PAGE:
The fold of the hat on the bottom two pictures doesn't appear to match the straight brim on the top photo. The top photo isn't Williams?According to Mosses records, Williams weighed 155 pounds. A sergeant John Williams is mentioned as playing on the regimental baseball team. He was from Company F.
1889 Register of Enlistments:
John Williams enlisted on August 5, 1889 in Memphis for a five year period. He was born in Columbus, Missississippi in October 1867. He was 22 and his occupation was listed as machinist. His eyes were brown, hair black and complexion yellow [!] He stood 5' 5 1/2" tall and served with the 24th Infantry Hospital Corps Co. G until 3/23/93 He was discharged Sept. 4, 1894 at Fort Bayard, N.M. with the rank of private. He was rated "Very Good"
[On FamilySearch, there are 22 matches for "John Williams" born in Mississippi in 1867. The 1880 Census locates John Coles Williams in Oktibbeha, Mississippi (24 miles from Columbus) and a Johny Williams in Caledonia (17.3 miles from Columbus). Both are listed as white but living in areas with many black families.]
1894 Register of Enlistments:
John Williams enlisted on December 4, 1894 in St. Louis, Missouri for a three year period. The record describes him as having brown eyes, black hair and a mulatto complexion. He was 5' 5 3/4" tall. He served with Company F and was discharged in March 1897 at Fort Missoula with the rank of sergeant and rating "very good"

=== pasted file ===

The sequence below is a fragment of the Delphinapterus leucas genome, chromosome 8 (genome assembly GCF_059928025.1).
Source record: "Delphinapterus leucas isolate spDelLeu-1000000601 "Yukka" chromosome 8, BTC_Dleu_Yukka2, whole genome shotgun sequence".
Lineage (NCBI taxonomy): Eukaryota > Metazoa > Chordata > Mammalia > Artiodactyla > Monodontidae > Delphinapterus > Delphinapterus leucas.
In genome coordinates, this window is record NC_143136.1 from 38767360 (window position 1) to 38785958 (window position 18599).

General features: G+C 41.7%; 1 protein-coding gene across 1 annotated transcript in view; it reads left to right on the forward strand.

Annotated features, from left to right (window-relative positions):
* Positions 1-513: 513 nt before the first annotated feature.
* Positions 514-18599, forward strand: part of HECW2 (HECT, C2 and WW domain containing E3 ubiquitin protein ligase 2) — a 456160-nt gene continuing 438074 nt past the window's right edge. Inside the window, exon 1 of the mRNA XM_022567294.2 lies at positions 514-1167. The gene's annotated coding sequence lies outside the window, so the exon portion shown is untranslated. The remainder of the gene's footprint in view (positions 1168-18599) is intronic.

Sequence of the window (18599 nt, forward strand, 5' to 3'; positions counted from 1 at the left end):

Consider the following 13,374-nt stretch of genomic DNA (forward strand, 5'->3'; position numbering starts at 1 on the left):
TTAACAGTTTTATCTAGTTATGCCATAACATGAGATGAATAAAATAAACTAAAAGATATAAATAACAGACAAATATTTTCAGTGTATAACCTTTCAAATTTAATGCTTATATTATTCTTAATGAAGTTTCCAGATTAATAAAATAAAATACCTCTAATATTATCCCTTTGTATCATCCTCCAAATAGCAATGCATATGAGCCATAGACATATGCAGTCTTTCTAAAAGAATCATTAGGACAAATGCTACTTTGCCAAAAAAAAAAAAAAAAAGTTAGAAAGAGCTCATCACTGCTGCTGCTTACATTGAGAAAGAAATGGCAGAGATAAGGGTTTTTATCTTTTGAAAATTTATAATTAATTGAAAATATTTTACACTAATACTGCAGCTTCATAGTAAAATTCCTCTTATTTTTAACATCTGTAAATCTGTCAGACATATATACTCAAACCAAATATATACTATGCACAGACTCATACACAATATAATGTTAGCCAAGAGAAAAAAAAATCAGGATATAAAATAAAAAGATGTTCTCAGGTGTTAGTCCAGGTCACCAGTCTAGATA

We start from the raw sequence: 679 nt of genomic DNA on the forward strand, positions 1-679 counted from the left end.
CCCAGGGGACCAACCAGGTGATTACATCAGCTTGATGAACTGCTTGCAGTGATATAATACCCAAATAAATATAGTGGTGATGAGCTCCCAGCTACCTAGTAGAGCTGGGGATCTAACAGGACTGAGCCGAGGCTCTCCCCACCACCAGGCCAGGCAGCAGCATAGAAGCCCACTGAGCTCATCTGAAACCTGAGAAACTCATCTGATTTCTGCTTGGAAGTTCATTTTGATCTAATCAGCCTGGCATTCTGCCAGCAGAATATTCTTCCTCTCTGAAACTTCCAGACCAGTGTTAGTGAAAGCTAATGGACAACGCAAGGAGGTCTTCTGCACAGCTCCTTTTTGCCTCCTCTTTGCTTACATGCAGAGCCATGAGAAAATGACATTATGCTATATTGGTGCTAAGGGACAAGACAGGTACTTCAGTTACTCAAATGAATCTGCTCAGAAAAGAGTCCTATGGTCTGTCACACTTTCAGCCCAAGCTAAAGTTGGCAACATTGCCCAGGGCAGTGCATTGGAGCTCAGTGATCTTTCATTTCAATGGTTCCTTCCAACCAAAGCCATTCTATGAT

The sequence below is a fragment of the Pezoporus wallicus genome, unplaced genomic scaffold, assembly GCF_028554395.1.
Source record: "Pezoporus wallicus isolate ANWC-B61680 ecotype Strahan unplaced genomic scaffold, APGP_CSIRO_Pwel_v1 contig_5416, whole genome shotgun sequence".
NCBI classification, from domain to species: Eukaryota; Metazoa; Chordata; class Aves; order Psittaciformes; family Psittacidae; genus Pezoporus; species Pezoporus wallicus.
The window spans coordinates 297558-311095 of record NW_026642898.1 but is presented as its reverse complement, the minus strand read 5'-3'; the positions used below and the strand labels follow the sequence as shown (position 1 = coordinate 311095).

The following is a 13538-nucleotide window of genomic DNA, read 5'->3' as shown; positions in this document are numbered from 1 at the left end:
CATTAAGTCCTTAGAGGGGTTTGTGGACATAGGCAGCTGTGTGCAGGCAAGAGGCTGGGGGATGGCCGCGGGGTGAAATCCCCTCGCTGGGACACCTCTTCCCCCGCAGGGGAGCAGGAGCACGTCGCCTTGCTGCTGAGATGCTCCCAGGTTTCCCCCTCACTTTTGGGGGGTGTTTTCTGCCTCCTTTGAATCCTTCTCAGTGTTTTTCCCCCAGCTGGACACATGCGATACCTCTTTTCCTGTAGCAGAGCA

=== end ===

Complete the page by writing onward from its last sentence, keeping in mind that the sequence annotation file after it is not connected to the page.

1897 Register of Enlistments:
Williams enlisted December 4, 1897 at Fort Missoula and he was 30 years and 3 months old. His complexion is described as light mulatto and his height was measured at 5' 5 3/4". He served with Co. F in the 25th Infantry. In the remarks section of the register we get the shocking news: "Died May 19, 1900. Homicide at Manila P.I. 1st Sgt."
This is confirmed here.
"When Private Samuel Lundy eloped from Fort Missoula, Montana, with Etta, the sixteen-year-old daughter of 25th Infantry Quartermaster Sergeant John Williams, the sergeant's course seemed clear: 'Private Johnson of the Band woke me up and said that Private Lundy had deserted and taken his horse and buggy and my daughter with him," Williams testified at Lundy's general court-martial." Johnson caught Lundy who was sentenced to "three months' hard labor, which he served at Fort Missoula, close to his wife and friends."
- The Black Regulars, William Dobak pg. 142
[It doesn't seem possible that the John Williams of the Bicycle Corps could have been old enough to have a sixteen-year-old daughter. If it is the same Williams, there are more interesting facts in this book. Mrs. Williams bore her eighth child at Fort Sisseton, Dakota Territory in 1887. She was white. Etta eloped in 1890]